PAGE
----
Kukulkan is the feathered serpent deity of the Mayan people. Kukulkan is often associated with – and might be the same deity as – the Aztec Quetzalcoatl . Kukulkan is associated with rulership, agriculture, language, the sky, and earthquakes.
Kukulkan headed a pantheon of deities of mixed Maya and non- Maya provenance, used to promote the Itza political and commercial agenda. It also eased the passage of Itza merchants into central Mexico and other non- Maya areas, promoting the Itza economy.
One of the two stepbrothers of the Hero Twins (the other being Hun-Batz) he is depicted as a howler monkey. Along with his brother, he is the patron god of artists and writers. While Gucumatz was the most popular god, Hunab-Ku is considered the supreme deity of the pantheon of the Maya, known as `Sole God’.
Kukulkan (“Plumed Serpent”, “Feathered Serpent”) is the name of a Maya snake deity that also serves to designate historical persons. The depiction of the feathered serpent deity is present in other cultures of Mesoamerica.
Today Quetzalcoatl is arguably the best known Aztec deity, and is often thought to have been the principal Aztec god. Civilizations worshiping the Feathered Serpent included the Mixtec, Toltec, Aztec , who adopted it from the people of Teotihuacan, and the Maya.
Blood was viewed as a potent source of nourishment for the Maya deities, and the sacrifice of a living creature was a powerful blood offering. By extension, the sacrifice of a human life was the ultimate offering of blood to the gods, and the most important Maya rituals culminated in human sacrifice .
He was regarded as the god of winds and rain and as the creator of the world and mankind. In Central Mexico from 1200 CE he was also considered the patron god of priests and merchants and considered the god of learning, science, agriculture, crafts and the arts.
Maya mythology describes serpents as being the vehicles by which celestial bodies, such as the sun and stars, cross the heavens. The shedding of their skin made them a symbol of rebirth and renewal. They were so revered, that one of the main Mesoamerican deities, Quetzalcoatl, was represented as a feathered serpent .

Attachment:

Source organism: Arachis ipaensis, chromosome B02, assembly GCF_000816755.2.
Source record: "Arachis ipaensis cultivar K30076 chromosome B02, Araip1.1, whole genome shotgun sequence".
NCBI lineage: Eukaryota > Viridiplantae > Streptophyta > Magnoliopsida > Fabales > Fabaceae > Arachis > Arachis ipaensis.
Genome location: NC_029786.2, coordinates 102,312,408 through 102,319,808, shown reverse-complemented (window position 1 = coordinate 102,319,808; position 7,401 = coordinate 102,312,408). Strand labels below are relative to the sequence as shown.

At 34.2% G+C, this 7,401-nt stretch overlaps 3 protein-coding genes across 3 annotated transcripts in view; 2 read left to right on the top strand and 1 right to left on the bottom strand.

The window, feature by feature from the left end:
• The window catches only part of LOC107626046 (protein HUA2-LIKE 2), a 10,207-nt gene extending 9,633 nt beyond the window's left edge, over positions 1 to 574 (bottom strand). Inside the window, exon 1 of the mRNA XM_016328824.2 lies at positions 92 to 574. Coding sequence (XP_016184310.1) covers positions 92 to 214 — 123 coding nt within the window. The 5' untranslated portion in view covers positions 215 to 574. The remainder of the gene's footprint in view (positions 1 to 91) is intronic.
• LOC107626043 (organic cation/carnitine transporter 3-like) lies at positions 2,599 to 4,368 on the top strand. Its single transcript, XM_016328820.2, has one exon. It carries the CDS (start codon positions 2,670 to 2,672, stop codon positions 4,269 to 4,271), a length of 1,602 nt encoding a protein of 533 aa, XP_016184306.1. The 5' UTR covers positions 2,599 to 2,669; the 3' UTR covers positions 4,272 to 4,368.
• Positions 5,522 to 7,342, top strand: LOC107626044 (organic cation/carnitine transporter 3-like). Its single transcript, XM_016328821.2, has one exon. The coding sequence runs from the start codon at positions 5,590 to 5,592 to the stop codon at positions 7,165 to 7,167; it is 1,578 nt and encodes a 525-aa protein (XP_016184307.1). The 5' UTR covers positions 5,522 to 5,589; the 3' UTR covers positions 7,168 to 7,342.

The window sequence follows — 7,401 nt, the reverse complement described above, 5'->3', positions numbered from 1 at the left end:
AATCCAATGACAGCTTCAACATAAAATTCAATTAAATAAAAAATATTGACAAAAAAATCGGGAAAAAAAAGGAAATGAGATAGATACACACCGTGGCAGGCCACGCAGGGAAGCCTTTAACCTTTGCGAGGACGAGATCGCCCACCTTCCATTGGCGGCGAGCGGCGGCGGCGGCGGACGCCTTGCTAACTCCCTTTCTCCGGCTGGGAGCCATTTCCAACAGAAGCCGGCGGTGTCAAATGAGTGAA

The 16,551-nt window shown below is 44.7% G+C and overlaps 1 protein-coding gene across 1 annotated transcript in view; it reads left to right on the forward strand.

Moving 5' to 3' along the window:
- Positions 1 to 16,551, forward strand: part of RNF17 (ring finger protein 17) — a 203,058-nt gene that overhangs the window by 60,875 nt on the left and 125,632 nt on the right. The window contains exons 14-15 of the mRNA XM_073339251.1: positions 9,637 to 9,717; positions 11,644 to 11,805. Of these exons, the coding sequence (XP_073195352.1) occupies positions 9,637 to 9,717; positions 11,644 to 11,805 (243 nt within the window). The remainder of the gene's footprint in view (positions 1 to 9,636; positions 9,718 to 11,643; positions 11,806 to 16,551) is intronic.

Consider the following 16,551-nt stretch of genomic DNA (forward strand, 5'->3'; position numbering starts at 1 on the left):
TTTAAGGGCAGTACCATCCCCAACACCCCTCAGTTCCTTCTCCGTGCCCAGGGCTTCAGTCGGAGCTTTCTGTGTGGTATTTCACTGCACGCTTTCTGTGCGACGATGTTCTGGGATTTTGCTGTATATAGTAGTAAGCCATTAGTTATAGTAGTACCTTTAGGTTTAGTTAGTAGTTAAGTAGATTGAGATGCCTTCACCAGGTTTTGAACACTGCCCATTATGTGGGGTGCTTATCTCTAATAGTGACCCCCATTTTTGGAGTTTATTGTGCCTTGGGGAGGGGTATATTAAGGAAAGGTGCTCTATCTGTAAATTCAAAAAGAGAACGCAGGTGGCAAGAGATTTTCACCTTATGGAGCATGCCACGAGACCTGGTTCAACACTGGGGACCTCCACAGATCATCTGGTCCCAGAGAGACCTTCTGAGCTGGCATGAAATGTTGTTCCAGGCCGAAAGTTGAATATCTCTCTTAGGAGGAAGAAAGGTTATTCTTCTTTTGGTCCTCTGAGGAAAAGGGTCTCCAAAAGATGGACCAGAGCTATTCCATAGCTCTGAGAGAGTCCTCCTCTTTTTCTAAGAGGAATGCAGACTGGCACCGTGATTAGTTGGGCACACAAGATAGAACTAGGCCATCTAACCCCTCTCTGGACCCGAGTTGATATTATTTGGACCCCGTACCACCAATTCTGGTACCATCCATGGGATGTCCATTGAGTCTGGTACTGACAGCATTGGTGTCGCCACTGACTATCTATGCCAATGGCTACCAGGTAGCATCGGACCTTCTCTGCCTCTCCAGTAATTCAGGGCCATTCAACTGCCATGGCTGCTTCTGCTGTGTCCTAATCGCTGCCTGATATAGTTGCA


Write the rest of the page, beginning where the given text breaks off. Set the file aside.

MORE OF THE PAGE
Scholars have suggested a number of potential reasons for the downfall of Maya civilization in the southern lowlands, including overpopulation, environmental degradation, warfare, shifting trade routes and extended drought. It’s likely that a complex combination of factors was behind the collapse.
In addition to his guise as a plumed serpent, Quetzalcóatl was often represented as a man with a beard, and, as Ehécatl, the wind god, he was shown with a mask with two protruding tubes (through which the wind blew) and a conical hat typical of the Huastec people of east-central Mexico.
In Aztec culture To the Aztecs, Quetzalcoatl was, as his name indicates, a feathered serpent, a flying reptile (much like a dragon ), who was a boundary-maker (and transgressor) between earth and sky. He was a creator deity having contributed essentially to the creation of mankind.
Mysterious Decline of the Maya From the late eighth through the end of the ninth century, something unknown happened to shake the Maya civilization to its foundations. One by one, the Classic cities in the southern lowlands were abandoned, and by A.D. 900, Maya civilization in that region had collapsed.